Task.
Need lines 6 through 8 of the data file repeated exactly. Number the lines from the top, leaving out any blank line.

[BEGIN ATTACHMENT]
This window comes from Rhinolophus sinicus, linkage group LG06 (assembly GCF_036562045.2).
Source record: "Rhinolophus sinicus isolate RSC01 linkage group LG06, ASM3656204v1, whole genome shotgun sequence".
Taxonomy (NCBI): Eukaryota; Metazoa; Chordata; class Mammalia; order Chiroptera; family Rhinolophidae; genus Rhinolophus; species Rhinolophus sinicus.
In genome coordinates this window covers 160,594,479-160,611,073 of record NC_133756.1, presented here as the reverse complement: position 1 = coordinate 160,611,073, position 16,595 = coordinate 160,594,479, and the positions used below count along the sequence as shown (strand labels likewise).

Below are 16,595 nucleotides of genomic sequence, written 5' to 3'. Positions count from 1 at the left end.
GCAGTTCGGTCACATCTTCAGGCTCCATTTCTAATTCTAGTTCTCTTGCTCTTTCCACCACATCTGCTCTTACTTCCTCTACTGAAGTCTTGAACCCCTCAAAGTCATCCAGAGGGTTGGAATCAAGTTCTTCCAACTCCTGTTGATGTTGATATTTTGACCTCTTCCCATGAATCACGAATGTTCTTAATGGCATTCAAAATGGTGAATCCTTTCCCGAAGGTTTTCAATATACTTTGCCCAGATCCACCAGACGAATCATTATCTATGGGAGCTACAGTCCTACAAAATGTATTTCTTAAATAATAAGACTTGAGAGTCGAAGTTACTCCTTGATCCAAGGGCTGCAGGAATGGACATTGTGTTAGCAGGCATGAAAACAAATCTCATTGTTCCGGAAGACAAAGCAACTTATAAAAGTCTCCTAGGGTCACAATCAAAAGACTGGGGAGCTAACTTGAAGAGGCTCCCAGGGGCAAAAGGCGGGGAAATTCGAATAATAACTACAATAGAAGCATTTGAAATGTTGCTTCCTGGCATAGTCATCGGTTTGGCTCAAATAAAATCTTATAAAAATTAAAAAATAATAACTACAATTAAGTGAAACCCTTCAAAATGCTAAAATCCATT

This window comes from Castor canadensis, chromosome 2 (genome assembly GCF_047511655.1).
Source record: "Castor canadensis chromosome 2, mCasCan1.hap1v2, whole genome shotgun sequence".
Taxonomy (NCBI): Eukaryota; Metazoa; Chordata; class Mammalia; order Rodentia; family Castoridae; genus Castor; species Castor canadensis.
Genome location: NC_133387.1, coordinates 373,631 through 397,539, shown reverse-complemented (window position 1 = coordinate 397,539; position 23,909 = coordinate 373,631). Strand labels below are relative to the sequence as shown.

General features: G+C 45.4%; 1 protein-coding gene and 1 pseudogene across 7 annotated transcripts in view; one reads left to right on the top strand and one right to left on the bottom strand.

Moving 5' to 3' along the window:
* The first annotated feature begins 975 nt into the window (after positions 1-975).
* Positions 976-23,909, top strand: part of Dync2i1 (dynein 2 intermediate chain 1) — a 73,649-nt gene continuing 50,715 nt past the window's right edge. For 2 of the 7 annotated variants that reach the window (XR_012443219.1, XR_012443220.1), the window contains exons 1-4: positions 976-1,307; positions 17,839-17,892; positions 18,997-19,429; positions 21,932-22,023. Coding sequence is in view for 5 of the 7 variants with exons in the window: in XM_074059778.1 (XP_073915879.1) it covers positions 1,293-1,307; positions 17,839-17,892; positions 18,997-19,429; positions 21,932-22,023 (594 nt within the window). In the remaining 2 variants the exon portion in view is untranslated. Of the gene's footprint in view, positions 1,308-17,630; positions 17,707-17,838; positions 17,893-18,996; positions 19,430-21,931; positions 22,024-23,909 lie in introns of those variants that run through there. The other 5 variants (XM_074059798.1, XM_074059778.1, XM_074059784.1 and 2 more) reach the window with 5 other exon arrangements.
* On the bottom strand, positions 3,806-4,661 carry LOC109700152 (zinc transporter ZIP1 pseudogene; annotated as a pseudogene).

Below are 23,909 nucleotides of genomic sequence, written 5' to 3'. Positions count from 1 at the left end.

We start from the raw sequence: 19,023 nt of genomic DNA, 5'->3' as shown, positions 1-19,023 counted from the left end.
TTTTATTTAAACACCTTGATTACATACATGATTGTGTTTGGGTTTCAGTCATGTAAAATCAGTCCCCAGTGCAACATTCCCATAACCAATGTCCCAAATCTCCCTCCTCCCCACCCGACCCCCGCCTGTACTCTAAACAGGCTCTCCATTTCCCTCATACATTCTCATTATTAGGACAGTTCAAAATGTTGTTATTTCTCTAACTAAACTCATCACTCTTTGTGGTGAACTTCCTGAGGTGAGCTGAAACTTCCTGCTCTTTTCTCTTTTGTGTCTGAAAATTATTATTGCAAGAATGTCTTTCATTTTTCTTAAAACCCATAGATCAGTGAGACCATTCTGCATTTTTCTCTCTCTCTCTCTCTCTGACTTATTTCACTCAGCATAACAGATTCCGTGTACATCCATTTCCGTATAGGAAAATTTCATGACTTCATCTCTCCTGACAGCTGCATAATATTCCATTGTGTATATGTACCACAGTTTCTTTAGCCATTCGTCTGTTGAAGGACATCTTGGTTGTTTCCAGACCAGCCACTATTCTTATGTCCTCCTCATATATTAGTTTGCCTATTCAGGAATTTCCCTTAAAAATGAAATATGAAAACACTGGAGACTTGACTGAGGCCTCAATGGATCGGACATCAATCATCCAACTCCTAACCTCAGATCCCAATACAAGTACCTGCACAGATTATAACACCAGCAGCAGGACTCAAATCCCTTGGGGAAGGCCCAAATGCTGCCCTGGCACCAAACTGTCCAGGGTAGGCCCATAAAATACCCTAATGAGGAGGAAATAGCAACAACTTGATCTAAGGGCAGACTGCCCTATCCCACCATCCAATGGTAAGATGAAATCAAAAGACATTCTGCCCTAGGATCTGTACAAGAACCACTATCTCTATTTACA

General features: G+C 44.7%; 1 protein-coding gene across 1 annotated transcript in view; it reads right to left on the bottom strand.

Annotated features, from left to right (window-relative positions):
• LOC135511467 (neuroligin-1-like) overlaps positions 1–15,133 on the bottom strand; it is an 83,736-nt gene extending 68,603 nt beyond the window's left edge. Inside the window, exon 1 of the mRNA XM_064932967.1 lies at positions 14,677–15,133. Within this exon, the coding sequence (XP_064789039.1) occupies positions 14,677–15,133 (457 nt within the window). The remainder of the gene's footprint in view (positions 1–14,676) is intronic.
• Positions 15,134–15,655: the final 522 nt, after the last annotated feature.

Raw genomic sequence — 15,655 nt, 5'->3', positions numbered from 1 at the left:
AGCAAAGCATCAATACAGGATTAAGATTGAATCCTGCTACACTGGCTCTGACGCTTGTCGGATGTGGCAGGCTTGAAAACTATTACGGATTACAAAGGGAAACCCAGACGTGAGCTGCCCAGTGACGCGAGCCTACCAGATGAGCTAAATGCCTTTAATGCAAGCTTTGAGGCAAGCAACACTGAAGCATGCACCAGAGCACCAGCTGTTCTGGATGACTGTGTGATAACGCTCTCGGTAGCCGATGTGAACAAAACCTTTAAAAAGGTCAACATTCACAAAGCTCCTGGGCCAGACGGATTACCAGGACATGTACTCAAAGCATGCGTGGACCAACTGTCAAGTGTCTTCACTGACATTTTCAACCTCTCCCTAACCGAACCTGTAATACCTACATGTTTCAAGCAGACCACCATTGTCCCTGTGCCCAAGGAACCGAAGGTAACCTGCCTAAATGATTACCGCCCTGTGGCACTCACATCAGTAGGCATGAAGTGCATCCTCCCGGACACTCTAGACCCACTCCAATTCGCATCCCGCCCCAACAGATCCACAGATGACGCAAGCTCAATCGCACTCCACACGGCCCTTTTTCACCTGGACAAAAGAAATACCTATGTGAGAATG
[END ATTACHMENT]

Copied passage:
GCAGTTCGGTCACATCTTCAGGCTCCATTTCTAATTCTAGTTCTCTTGCTCTTTCCACCACATCTGCTCTTACTTCCTCTACTGAAGTCTTGAACCCCTCAAAGTCATCCAGAGGGTTGGAATCAAGTTCTTCCAACTCCTGTTGATGTTGATATTTTGACCTCTTCCCATGAATCACGAATGTTCTTAATGGCATTCAAAATGGTGAATCCTTTCCCGAAGGTTTTCAATATACTTTGCCCAGATCCACCAGACGAATCATTATCTATGGGAGCTACAGTCCTACAAAATGTATTTCTTAAATAATAAGACTTGAGAGTCGAAGTTACTCCTTGATCCAAGGGCTGCAGGAATGGACATTGTGTTAGCAGGCATGAAAACAAATCTCATTGTTCCGGAAGACAAAGCAACTTATAAAAGTCTCCTAGGGTCACAATCAAAAGACTGGGGAGCTAACTTGAAGAGGCTCCCAGGGGCAAAAGGCGGGGAAATTCGAATAATAACTACAATAGAAGCATTTGAAATGTTGCTTCCTGGCATAGTCATCGGTTTGGCTCAAATAAAATCTTATAAAAATTAAAAAATAATAACTACAATTAAGTGAAACCCTTCAAAATGCTAAAATCCATT

This window comes from Castor canadensis, chromosome 2 (genome assembly GCF_047511655.1).
Source record: "Castor canadensis chromosome 2, mCasCan1.hap1v2, whole genome shotgun sequence".